There is no question that airports today need more friendly faces. But unfortunately, it’s not possible to make smiling mandatory for everyone working at airports. Yet, imagine approaching the TSA checkpoint and a smiling inspector greets you. Rather than a gruff directive to ‘remove your shoes’, you are kindly requested to comply with the regulations and once you do, a sincere thank you for your cooperation follows.
I admit this scenario may only happen in my dreams, but today’s stressed traveling population does need some tender loving care, a bit of unexpected kindness, sincere helpfulness to solve an unexpected problem, a little extra help getting to the gate, or a good will gesture for a traveler who may not read or speak English.
Enter the New Travel Interventionists. They are the current airport volunteers, guides and ambassadors who will gladly greet you with a genuine smile and offer a helping hand. This new breed of airport Interventionists are like old friends, listening to your woes and willing to help you out, not because they are getting paid the big buck, but because they can. Part crisis managers, they have the ability and expertise to help passengers navigate the new airport environment and provide a little extra help to get to where you are going, with a little less frustration.
They are definitely more versatile than the greeters at Walmart or Home Depot (although I usually get directions to which aisle has what I need) since the airport interventionists can be called upon to help in countless different ways.
- If you’re lost, they often escort you to where you need to be.
- Need a wheelchair or cart? They know who to call to get one quickly.
- Cancelled flight, they’ll stay with you and help you rebook on another carrier or arrange alternate transportation to get you to your destination.
- Not sure about parking? They have the answers.
- Have a question about airport history or a new terminal? They are full of information and anecdotes.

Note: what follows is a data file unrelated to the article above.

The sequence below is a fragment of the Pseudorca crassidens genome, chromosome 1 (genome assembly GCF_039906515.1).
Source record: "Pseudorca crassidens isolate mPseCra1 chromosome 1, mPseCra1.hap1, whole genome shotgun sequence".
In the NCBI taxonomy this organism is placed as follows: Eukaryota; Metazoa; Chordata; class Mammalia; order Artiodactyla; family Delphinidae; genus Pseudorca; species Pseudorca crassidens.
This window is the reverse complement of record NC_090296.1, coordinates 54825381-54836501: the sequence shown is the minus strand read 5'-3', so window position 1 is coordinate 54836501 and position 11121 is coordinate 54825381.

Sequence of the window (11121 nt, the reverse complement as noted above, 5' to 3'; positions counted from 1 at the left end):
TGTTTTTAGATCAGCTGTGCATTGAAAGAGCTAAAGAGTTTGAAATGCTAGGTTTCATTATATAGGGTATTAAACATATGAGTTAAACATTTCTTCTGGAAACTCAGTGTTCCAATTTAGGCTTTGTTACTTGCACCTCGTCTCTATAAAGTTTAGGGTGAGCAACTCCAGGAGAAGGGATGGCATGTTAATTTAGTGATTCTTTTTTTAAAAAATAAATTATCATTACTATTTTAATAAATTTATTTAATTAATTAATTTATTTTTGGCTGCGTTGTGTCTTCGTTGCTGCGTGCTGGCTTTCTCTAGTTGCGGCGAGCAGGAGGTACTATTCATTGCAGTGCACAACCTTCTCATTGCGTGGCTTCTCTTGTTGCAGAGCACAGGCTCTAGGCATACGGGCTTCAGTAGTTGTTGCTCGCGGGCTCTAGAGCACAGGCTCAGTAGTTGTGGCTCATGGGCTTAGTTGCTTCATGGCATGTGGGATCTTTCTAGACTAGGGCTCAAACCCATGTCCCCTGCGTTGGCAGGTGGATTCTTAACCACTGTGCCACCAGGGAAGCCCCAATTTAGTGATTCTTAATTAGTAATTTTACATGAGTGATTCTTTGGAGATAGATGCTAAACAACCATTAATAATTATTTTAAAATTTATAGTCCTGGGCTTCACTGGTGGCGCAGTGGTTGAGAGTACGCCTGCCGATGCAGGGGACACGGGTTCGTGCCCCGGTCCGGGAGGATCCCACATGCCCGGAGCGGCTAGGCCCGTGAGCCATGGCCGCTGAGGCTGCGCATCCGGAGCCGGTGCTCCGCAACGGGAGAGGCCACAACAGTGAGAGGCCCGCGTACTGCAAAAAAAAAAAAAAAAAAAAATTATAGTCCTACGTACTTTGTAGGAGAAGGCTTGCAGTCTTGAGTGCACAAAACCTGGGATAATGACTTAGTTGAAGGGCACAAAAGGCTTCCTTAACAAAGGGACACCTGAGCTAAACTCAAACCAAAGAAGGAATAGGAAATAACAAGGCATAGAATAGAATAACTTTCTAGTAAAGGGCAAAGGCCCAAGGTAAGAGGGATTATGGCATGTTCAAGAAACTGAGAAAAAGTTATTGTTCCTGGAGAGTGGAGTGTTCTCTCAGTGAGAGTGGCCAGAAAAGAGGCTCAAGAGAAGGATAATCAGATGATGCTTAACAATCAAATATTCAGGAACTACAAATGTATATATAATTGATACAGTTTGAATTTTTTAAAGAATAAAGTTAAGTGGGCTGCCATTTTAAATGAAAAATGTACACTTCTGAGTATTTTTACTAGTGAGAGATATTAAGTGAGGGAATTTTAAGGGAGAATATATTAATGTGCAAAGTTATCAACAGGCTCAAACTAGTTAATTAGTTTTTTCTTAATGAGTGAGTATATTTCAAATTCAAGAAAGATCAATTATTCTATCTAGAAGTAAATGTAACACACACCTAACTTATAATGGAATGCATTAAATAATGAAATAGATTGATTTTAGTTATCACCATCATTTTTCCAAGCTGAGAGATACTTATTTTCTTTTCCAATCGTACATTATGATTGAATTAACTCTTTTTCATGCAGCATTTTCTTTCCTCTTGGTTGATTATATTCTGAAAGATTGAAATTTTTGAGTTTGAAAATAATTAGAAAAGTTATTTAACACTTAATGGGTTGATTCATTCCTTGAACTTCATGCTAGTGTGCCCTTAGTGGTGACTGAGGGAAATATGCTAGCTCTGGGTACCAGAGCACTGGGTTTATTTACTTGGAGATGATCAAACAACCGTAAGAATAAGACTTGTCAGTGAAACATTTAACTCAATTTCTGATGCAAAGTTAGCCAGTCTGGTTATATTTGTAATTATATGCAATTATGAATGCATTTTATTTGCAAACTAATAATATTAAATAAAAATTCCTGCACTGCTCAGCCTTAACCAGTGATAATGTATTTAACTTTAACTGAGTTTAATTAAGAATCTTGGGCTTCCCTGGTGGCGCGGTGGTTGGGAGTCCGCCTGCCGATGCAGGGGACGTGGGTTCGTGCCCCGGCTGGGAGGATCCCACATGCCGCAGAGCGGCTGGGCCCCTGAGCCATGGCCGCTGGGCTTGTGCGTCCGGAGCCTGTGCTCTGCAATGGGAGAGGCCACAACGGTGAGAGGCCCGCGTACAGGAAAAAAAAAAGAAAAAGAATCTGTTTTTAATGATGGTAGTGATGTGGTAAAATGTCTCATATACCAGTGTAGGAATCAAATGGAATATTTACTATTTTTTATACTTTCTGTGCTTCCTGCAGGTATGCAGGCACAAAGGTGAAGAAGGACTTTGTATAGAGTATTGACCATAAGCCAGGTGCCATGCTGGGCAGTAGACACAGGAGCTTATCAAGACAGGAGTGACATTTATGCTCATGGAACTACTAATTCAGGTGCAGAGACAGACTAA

- Want something healthy to eat? They can direct you to the airport concessionaire that has healthy snacks.
Most often, they work diligently behind the scenes to make the flying experience just a little bit easier, more enjoyable and less frustrating. With an estimated 200 million U.S. travelers expected this summer, these airport interventionists have their work cut out for them.
Progressive airports already have volunteer programs in place – Los Angeles International Airport has the Volunteer Information Professionals (VIP) program, Denver International Airport has Hospitality Ambassadors, JFK Airport has just launched Edge4Vets N.I.C.E. program that has veterans who are airport employees receive special training in problem solving common traveler issues. And there are many more programs at smaller and mid-sized airports.
Travelers Aid is one of the oldest volunteer organizations whose mission is to assist individuals and families who are in crisis or transition and disconnected from their resources. They have been operating in Washington DC since 1913, and currently have a capable support staff of over 400 dedicated, trained volunteers serving Ronald Reagan Washington National Airport, Washington Dulles International Airport, and Union Station.
I commend the airports that have adopted volunteer programs to enhance travelers’ experiences when passing through their facilities, but the real heroes of these programs are the volunteers who work so hard to help passengers have a better experience, no matter what has gone awry. Providing competent and helpful services is not easy and requires having the right people skills and the best tools available to do the job.
My recommendations include improving and enhancing these essential Airport Interventionist programs by:
1) Investing in more comprehensive customer training to develop the right mix of skills and information for each airport. Whether this includes cultural sensitivity training, first aid or customer care, incorporating the volunteers into the larger airport system would be very useful.